I found that the adaptors themselves did that well. However, the pass through socket was very stiff:
It was easy enough to plug another device into the adaptor. However, it was quite hard work to remove the device again, without also pulling the adaptor out of the wall. Hopefully, it will loosen up with time and use.
That said, at the time of publishing this review, the adaptors have been in operation for several weeks and there has been no need to reset them as yet: another positive.
Another angle on ergonomics that’s not so obvious is what you do with your other devices that run from powerline adaptors.
For example: you may now have wifi and internet available in your spare room, so you can use your iPad in there. This is great for mobility and convenience, but is not always great for your back and neck.
Overall, I would give a fairly clear recommendation for the dLan 1200+ Wifi ac adaptors:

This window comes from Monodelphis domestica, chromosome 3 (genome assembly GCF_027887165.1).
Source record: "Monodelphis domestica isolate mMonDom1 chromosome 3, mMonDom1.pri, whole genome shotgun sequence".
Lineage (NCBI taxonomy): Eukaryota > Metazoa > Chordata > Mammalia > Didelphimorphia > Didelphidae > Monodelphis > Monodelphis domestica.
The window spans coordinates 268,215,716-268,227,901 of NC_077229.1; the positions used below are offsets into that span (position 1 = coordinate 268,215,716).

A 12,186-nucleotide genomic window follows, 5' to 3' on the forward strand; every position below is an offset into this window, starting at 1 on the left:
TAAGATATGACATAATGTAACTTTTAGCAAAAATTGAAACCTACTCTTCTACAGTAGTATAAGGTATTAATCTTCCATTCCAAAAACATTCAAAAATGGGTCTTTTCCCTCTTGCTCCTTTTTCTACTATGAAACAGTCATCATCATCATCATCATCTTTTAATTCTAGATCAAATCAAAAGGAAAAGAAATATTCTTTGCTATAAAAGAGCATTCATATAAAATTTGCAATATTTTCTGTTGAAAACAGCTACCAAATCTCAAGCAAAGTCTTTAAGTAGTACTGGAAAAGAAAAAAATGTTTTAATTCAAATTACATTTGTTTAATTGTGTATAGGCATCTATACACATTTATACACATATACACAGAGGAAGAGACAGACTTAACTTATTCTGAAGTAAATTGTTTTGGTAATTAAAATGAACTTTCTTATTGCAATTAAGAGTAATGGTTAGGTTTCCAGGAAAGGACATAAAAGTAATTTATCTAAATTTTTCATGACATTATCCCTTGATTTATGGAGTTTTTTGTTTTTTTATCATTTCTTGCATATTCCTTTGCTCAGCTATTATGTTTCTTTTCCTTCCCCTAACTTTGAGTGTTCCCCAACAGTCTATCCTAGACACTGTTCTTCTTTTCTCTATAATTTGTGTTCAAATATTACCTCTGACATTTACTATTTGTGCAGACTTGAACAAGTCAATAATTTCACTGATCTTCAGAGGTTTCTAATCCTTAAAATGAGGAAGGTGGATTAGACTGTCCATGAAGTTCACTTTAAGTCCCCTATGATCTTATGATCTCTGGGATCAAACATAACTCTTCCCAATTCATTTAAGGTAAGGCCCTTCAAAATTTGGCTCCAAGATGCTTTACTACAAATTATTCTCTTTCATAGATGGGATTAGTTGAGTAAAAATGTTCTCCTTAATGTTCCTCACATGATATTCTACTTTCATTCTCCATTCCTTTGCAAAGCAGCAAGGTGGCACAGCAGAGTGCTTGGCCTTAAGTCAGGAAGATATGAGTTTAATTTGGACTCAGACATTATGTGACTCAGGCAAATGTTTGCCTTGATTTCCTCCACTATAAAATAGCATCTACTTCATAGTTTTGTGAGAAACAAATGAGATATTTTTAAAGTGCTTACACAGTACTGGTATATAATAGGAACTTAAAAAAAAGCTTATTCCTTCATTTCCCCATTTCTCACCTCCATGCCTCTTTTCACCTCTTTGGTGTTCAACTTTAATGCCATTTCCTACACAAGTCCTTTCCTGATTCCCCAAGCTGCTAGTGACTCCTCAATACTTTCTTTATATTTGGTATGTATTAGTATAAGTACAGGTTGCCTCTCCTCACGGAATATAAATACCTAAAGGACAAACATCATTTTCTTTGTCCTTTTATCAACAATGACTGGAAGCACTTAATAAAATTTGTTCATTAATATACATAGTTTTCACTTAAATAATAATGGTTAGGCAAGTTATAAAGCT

While the initial setup was more finicky than expected, the speedy, reliable connection is very welcome.
Once you’re past all that, you’ll simply appreciate the “always on” nature of these adaptors.
Does it fulfill the claims on the box of “wifi anywhere”? Yes, pretty much.
Does it also “cure weak wifi”? For me, that’s a definite “yes” too.
If Devolo can take on board my criticisms of the documentation, then I would happily upgrade my recommendation to a “must buy”.
Pros: stable, fast ethernet and wifi across the whole house
Cons: initial setup feels over complicated
I liked: being thanked by my family
I didn’t like: quick start guide instructions
I'm Tim Bader, founder of ErgonomicToolbox.com and the Ergonomic Toolbox training course. I am a writer, author, blogger and church leader, and I help people to overcome RSI and live comfortably with technology. When I'm not writing, helping or training people, I live at home with my wife, two teenage kids and Playstation.